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House passes VA accountability bill

The House on Wednesday approved a bill empowering top Veterans Affairs officials to start sending pink slips amid the department's scandal.
Veterans Affairs Secretary Eric Shinseki
Veterans Affairs Secretary Eric Shinseki arrives at the White House before a meeting with U.S. President Barack Obama May 21, 2014 in Washington, DC.

The House on Wednesday approved a bill empowering top Veterans Affairs officials embattled in scandal to start sending pink slips.

The bill passed as expected with bipartisan support in a 390-33 vote, granting VA Secretary Eric Shinseki the authority to fire career public employees in efforts to aggressively hold officials accountable for any unearthed misconduct. Republicans unanimously approved the bill while 33 Democrats voted against it.

In the face of growing political outrage, President Obama forcefully expressed his frustration before the American public Wednesday, saying he would not tolerate a scandal and that if the allegations were proven true, he would not hesitate to punish those involved.

The stern warning was meant for Shinseki, too. Though the president resisted calls for his VA chief to resign, Obama offered only a tepid endorsement of the retired four-star Army general’s response to the allegations.

“I said it to him today, 'I want to see what the results of these reports are, and there is going to be accountability,'” Obama said. “We’re going to work with him to solve the problem. But I am going to make sure there is accountability.”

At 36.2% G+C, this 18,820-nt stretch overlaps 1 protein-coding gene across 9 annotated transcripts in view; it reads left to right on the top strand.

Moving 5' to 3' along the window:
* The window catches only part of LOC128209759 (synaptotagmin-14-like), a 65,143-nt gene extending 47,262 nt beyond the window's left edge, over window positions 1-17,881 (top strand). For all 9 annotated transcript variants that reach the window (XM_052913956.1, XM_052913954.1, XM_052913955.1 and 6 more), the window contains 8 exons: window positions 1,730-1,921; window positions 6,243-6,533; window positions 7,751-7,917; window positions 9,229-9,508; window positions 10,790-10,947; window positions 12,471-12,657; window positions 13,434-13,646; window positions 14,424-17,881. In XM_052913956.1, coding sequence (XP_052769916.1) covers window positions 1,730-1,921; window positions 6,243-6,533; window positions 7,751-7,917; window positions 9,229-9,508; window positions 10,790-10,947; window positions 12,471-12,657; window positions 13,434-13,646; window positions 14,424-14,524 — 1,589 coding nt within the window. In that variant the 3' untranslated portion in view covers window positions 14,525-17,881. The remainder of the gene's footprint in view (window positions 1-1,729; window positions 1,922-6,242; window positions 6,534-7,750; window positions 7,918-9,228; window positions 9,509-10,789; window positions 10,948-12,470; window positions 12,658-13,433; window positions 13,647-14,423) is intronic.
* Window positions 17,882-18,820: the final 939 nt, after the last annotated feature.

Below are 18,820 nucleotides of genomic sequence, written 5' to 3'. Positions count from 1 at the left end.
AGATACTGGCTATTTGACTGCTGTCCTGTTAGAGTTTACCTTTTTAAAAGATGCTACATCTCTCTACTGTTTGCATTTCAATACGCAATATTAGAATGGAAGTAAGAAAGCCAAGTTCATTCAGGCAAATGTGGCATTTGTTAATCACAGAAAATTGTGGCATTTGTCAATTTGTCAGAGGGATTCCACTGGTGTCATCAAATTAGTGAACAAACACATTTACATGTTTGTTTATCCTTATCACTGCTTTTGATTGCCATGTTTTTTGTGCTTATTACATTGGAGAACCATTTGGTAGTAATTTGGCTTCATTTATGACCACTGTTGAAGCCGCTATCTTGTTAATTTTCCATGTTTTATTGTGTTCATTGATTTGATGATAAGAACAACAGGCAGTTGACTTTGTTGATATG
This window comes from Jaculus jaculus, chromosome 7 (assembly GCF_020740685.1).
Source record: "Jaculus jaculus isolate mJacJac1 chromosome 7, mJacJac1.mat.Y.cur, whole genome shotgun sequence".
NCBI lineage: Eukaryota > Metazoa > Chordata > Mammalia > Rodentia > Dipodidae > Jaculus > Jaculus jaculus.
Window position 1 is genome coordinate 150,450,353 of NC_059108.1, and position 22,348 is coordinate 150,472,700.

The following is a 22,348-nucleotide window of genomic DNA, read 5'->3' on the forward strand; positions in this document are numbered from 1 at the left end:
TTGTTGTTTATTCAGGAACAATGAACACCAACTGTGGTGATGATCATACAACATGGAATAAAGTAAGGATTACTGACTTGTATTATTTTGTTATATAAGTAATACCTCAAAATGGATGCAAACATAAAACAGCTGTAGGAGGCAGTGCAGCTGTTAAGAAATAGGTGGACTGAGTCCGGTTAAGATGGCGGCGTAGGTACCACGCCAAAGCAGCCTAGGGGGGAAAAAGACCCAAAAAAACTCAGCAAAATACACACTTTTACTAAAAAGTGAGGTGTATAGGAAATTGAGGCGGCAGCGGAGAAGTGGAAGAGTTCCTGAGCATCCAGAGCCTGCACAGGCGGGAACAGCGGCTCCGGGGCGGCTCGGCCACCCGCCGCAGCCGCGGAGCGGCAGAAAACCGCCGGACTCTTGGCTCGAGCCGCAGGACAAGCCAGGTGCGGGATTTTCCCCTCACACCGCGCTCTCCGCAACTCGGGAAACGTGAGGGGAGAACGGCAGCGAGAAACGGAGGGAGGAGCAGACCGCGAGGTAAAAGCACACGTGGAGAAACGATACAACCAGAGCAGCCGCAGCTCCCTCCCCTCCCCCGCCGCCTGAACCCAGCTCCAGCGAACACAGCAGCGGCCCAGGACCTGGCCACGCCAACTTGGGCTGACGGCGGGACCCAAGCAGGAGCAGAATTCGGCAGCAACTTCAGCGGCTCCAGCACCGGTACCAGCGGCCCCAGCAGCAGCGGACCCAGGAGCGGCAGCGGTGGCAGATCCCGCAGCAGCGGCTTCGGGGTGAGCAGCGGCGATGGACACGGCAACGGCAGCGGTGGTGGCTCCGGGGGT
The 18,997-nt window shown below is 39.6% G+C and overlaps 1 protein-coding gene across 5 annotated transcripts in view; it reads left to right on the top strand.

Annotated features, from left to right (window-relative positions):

Obama’s press conference Wednesday marked the first time he has formally addressed the issue since news reports began bubbling up with claims that VA hospital facilities in Phoenix, Ariz., were hiding excessively long wait times for primary health care by keeping two sets of books. Whistleblowers allege that as many as 40 veteran deaths can be linked to the delays in care.

Three officials in Arizona were the first to go; Shinseki placed them on administrative leave throughout the ongoing investigation. Next came Under Secretary for Health Robert Petzel, who had already announced plans to retire the year before.

Now, it’s Shinseki who has the target on his back. with growing political furor. The typically non-partisan American Legion, the largest veterans group in the United States, became the first to forcefully demand Shinseki’s resignation.

Signalling that the White House will respond aggressively to the controversy, President Obama dispatched Deputy Chief of Staff Rob Nabors to travel to Phoenix, where more than 23 facilities are being investigated. Nabors’ boss, Chief of Staff Denis McDonough, met with lawmakers on Capitol Hill to assure them of the White House’s commitment to solving the problems plaguing the VA.

“If these allegations prove to be true, it is dishonorable, it is disgraceful, and I will not tolerate it. Period,” Obama said.

Shinseki is expected to return to Capitol Hill once again Thursday to brief lawmakers on the latest in the scandal. That same day, the Senate Appropriations Committee will mark-up legislation on VA funding, scrutinizing department officials' salaries and bonuses.

Georgia Reps. John Barrow and David Scott became the first Democrats Wednesday to demand Shinseki’s resignation, heightening the pressure on the White House to maintain a tough response.

Republicans critical of how long it took for President Obama to hold a press conference on the matter, however, said his words were not enough.

“His remarks are wholly insufficient in addressing the fundamental, systemic problems plaguing our veterans’ health care system,” Arizona Republican Sen. John McCain said in a statement Wednesday.